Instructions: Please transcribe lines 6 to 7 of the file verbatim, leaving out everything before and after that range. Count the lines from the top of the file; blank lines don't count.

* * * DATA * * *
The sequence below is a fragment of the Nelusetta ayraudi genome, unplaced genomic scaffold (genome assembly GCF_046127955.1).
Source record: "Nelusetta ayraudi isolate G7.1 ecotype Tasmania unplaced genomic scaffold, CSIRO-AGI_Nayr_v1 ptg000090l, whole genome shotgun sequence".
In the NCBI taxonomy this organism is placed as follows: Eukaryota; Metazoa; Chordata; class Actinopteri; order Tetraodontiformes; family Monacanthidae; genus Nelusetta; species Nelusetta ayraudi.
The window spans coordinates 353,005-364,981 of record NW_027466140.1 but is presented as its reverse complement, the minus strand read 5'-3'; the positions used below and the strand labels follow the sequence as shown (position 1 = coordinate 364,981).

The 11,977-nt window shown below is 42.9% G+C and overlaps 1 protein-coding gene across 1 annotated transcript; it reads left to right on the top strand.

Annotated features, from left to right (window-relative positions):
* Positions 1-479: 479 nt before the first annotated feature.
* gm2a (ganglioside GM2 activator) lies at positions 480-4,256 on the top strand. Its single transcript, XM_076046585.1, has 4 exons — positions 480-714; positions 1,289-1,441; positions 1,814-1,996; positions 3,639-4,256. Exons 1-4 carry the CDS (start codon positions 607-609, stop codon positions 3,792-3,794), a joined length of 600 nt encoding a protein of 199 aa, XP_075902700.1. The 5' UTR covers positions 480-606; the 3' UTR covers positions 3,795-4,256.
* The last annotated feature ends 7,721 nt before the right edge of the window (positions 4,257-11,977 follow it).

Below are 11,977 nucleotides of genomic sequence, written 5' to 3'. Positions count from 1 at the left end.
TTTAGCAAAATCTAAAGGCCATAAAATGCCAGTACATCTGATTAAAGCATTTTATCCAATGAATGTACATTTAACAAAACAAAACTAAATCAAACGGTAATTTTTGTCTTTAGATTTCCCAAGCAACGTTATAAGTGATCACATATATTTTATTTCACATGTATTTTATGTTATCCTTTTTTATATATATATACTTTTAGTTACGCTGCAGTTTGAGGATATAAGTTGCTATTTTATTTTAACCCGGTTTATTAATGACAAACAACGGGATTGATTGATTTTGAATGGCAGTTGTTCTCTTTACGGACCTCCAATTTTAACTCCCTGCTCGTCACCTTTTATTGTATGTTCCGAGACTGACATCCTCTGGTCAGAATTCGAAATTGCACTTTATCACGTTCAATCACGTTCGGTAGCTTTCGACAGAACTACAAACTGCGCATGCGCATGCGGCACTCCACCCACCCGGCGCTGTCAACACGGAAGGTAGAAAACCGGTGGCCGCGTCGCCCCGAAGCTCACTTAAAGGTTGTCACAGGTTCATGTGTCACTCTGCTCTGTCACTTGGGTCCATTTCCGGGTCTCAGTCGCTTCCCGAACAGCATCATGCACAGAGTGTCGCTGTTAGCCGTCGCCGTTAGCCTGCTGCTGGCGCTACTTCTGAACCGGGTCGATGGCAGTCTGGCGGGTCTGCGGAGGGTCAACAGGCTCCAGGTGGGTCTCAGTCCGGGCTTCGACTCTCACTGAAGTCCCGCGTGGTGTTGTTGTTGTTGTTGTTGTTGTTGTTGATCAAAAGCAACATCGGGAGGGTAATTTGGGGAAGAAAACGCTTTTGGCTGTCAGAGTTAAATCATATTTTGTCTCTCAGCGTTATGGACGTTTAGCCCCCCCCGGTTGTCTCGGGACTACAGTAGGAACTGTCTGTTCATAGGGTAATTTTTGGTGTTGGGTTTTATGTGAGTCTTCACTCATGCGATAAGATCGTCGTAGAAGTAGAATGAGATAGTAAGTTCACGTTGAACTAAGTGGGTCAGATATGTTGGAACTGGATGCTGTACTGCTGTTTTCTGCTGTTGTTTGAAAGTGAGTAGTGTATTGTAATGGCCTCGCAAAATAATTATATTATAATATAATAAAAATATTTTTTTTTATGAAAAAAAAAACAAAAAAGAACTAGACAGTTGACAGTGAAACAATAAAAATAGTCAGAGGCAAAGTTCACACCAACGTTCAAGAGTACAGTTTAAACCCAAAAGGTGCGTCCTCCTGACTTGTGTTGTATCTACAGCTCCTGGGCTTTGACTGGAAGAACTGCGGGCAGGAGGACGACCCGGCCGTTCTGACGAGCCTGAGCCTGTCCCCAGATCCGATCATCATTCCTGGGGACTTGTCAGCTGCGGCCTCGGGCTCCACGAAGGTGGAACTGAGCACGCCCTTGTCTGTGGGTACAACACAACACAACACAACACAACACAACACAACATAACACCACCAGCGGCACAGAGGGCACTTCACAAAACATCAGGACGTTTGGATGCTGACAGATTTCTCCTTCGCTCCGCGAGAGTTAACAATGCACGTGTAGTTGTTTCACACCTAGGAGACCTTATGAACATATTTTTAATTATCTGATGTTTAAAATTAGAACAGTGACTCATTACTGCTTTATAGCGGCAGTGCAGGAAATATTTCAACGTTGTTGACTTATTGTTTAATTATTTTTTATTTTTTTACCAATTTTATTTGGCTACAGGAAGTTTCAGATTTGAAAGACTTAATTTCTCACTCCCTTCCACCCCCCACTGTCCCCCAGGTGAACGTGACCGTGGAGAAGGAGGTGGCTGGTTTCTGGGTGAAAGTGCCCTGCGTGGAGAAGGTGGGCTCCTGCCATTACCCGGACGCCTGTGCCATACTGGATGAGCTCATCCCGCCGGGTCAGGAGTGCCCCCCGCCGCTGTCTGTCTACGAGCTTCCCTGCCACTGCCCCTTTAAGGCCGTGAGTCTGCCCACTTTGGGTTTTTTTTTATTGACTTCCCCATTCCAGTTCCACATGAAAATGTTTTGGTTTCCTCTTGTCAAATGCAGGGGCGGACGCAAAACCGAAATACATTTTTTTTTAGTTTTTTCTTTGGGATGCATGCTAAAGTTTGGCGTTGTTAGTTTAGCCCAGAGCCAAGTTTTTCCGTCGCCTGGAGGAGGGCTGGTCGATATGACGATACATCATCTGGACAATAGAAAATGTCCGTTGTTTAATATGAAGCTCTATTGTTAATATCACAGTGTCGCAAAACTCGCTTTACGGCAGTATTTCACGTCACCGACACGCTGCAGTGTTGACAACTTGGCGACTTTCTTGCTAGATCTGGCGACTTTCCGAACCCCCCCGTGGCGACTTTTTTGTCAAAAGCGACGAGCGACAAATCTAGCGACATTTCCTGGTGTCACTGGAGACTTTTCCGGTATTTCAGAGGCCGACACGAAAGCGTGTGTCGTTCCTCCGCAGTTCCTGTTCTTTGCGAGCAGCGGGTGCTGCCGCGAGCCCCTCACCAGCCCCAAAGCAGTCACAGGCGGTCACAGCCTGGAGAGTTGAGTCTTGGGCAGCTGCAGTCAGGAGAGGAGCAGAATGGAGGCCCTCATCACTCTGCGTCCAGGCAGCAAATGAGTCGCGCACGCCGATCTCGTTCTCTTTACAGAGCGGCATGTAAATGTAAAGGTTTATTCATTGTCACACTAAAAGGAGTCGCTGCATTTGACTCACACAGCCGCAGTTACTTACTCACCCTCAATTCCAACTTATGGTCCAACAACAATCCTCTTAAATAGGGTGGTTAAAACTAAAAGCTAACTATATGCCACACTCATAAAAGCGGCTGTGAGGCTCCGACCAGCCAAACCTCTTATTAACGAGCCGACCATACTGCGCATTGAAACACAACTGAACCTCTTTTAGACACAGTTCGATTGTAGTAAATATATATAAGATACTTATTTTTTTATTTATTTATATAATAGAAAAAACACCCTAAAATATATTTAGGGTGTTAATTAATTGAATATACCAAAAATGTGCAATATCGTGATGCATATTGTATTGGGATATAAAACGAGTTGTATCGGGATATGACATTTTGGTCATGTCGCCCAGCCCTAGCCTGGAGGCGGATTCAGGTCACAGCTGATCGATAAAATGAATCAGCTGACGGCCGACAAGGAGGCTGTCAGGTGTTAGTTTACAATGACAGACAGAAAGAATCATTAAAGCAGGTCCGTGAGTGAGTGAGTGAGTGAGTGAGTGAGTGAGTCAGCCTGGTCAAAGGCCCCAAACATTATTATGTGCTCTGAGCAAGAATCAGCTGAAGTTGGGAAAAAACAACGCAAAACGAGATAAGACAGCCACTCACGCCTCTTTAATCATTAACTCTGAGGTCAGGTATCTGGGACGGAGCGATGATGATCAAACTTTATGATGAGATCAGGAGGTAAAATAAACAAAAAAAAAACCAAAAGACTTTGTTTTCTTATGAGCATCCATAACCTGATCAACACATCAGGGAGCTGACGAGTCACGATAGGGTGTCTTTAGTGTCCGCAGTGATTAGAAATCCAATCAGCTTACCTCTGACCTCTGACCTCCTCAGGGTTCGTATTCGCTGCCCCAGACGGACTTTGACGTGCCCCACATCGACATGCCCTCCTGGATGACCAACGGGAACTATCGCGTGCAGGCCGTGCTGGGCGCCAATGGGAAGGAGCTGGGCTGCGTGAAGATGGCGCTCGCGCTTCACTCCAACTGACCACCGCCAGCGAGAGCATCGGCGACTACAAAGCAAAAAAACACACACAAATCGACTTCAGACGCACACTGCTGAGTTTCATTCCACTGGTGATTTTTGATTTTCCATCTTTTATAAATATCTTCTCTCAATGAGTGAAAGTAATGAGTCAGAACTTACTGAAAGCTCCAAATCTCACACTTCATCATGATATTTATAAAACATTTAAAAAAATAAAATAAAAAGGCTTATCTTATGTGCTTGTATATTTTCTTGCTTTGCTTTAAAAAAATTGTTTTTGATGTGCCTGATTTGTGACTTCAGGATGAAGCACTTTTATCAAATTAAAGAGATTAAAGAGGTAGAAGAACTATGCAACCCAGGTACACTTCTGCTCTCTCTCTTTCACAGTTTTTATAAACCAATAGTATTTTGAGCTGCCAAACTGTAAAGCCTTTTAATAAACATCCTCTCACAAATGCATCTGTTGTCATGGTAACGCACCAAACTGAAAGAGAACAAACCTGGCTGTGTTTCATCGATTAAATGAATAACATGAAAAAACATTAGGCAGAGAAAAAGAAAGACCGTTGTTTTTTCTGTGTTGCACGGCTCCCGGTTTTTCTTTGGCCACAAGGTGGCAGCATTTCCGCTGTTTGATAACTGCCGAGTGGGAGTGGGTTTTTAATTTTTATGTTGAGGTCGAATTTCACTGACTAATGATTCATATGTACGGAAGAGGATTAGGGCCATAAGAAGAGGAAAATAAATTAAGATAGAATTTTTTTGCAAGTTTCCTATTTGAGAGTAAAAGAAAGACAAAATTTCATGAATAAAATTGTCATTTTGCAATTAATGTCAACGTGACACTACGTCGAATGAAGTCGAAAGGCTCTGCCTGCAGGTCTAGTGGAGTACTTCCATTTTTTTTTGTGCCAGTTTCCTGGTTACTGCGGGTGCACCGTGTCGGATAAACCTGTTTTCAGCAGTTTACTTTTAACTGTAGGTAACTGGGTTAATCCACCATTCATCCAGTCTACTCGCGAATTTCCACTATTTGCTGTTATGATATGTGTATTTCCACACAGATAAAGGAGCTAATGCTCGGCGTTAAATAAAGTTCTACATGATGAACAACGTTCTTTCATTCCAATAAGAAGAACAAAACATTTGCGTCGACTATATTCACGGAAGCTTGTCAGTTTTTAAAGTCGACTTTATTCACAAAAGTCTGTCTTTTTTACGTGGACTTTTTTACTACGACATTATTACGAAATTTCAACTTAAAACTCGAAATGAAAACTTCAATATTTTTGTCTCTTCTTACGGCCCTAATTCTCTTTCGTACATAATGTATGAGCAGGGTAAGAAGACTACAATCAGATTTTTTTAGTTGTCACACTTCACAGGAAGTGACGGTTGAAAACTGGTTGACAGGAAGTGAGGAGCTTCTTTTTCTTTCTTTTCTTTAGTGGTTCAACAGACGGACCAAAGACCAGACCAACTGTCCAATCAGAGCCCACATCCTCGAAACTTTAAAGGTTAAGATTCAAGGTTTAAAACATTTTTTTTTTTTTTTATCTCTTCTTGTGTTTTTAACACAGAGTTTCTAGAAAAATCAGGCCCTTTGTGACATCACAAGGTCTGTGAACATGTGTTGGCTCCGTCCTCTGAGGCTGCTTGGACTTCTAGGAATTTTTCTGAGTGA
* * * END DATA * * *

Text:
Annotated features, from left to right (window-relative positions):
* Positions 1-479: 479 nt before the first annotated feature.